Segarini: The Art Of Touring 5 – Dank? What the hell is dank?

Part 4 can be found here

Team Roxy. From L to R: Jim Morris, John MacDonald, John Haeny, (producer /engineer), with one of his prize winning huskies, Jac Holzman, (President, Elektra Records), Bob Segarini, Randy Bishop, Jim DeCoq, and John The Frankenheimer, (manager).

In retrospect, we shouldn’t have been as elated as we were to see the A-1 Motel come into view as we pulled off I90 and into the parking lot surrounding the ill-named shoebox we were about to seek shelter in.

Where I’m from, naming your business ‘A-1′, suggests your business is the best at what it provides. It also assures you of the pole position in the old style phone books and Yellow Pages where we used to look for contact information. If you wanted to be first in the listings, ‘A-1′ would assure you of that for years, until people realized that if they were ‘AA-1′, or ‘AAA-1′, they would be the first number people saw. Now of course, you have to top, ‘AAAAAA Aardvark Automotive’, to even be on the first page.

Regarding the A-1 Motel in Utica, New York, the Z-57 Motel, would have been a more appropriate name, but when the rain is coming down so hard that you’ve got a stuffed-to-the-poop-deck Ark behind you on the highway, with a white-bearded old geezer in a robe  flashing his lights and honking to pass, any opportunity to get off the road looks mighty fine. Frankenheimer pulls into a parking space as close to the lobby entrance as possible.

Over the workman-like entrance, a neon sign announces ‘Vac­_n_y’.

“Thank God…they’ve got Vackny”, says one of our crew.

“Rock bands check in, but they never check out”, says another.

John gets out of the Vista Cruiser and heads for the lobby, “Stay here”, he says over his shoulder, “I don’t want any trouble”.

Us? Trouble? How dare he!

Just then, a knock on the window next to me. I jump, startled, and hit my head on the roof. It’s Dennis, from our road crew.

Whirrrrr…

“Are we staying here?”, asks Dennis.

“No”, I deadpan. “John had to use the little boy’s room”.

“Oh”, says Dennis, and turns to walk back to the truck.

“I’m kidding!”, I yell after him, “Yes. We’re staying here”.

He stops and looks back at me.

“That’s too bad”, he says, “We really should stay here. This weather is awful”.

I realize then, that they must have smuggled some pot across the border.

Eventually, we find ourselves ensconced in 4 dreary rooms on the 2nd floor of the A-1, with plans to leave Utica at first light, or the end of the rains, depending on which came first.

If you’ve ever traveled on the cheap, or in a rock band, you know these rooms. They are always damp. They are always dank…whatever that means. They always have hospital green hallways, or wallpaper your Grandmother would have liked.

The pipes make scary noises. The Bible, (top drawer, left-side night table) has rings on it left by beer cans, and a couple of cigarette burns. The drapes smell funny, and don’t quite meet in the middle. And there was something back in the day, that you don’t see much anymore. Messages, either written or carved, on the inside of the ubiquitous writing desk’s top drawer, under the stationary, fliers, or whatever else they kept in there.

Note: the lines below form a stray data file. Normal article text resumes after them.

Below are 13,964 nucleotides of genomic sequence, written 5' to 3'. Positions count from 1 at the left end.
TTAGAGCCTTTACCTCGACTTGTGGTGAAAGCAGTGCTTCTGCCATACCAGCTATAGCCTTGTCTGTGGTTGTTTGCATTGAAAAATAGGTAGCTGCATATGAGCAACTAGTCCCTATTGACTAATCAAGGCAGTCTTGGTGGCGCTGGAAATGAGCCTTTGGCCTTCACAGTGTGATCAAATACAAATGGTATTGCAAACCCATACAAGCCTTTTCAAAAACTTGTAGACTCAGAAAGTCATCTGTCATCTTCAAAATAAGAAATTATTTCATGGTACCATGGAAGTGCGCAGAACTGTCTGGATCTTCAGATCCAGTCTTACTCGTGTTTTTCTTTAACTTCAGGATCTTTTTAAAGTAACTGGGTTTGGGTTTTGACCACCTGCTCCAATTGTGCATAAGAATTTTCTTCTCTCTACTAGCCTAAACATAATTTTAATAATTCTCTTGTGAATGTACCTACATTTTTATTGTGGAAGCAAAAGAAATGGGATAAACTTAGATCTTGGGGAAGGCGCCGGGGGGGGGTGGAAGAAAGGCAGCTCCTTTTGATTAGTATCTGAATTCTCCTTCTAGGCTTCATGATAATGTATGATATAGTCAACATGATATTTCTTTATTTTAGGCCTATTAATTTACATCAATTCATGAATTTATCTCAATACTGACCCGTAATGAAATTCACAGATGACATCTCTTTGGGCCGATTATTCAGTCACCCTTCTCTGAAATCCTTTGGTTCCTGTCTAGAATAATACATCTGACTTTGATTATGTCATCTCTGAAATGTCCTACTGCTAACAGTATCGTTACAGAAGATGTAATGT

Bill and Betty November 1966

Lonnie loves Deborah 1961

Go Tigers! Sal and Greg 1959

Des Moines is the best! I hate Utica! Dave 1957

…and now…

This place blows. Roxy 1969

The Hot Hamburg

Damp, dank, or crappy, we were out of the downpour and somewhere we had never been before, part of the lure of touring, at least at our level.

Unexplored territory, new adventures, new people, and new experiences most people never got to enjoy, not with a bunch of friends, and certainly not on someone else’s dime. We were being paid to have fun, face danger and obstacles, and share our music, our passion, with everyone we could. In 1969, it just didn’t get any better for a bunch of guys that loved to play music.

Peeling, water stained ceiling over our heads, faded, worn out, shag carpet under our feet, our attention turned to the next problem that faced us.

Food.

“Does this place have room service?”, someone asked.

“Would you eat here if they did?”, came the answer.

This called for a trip to the desk.

We are told by the desk clerk, (who resembles a bleary eyed Barney Fife), to just walk, (or swim), across the parking lot. There is an all night diner with, in his words, ‘crackerjack vittles’. I suspected Aunt Bea would be suggesting the fried chicken and berry pie.

I was wrong. She was eating the fried chicken and berry pie.

I love diners. Sure, I also crave the occasional bone-in rib steak at Harbour 60 with garlic mashed, fresh asparagus, and the seared ahi starter and a couple of gin martinis, which costs about as much as a mortgage payment, but my heart belongs to artery clogging, butter drenched comfort food, made by swarthy ex-army cooks or somebody’s grandmother, where the focus lies not in presentation, but in soul-satisfying flavor and abundance.

The diner is packed. I figure it’s mostly locals, but with the inclement weather, I’m sure that at least part of this crowd has found itself here looking for shelter and sustenance like we have. As we are seated in a booth that still remains to be cleared, I notice a line up forming just inside the front door where we had been standing just moments before.

“Looks like we beat the rush”, I offered.

“Wait until you taste the food before you decide if that’s a good thing”, someone replied.

“Of course it’s good”, I said, “Places like this don’t survive unless the food is great”.

“By great, do you mean edible, or non-lethal?”, came the response.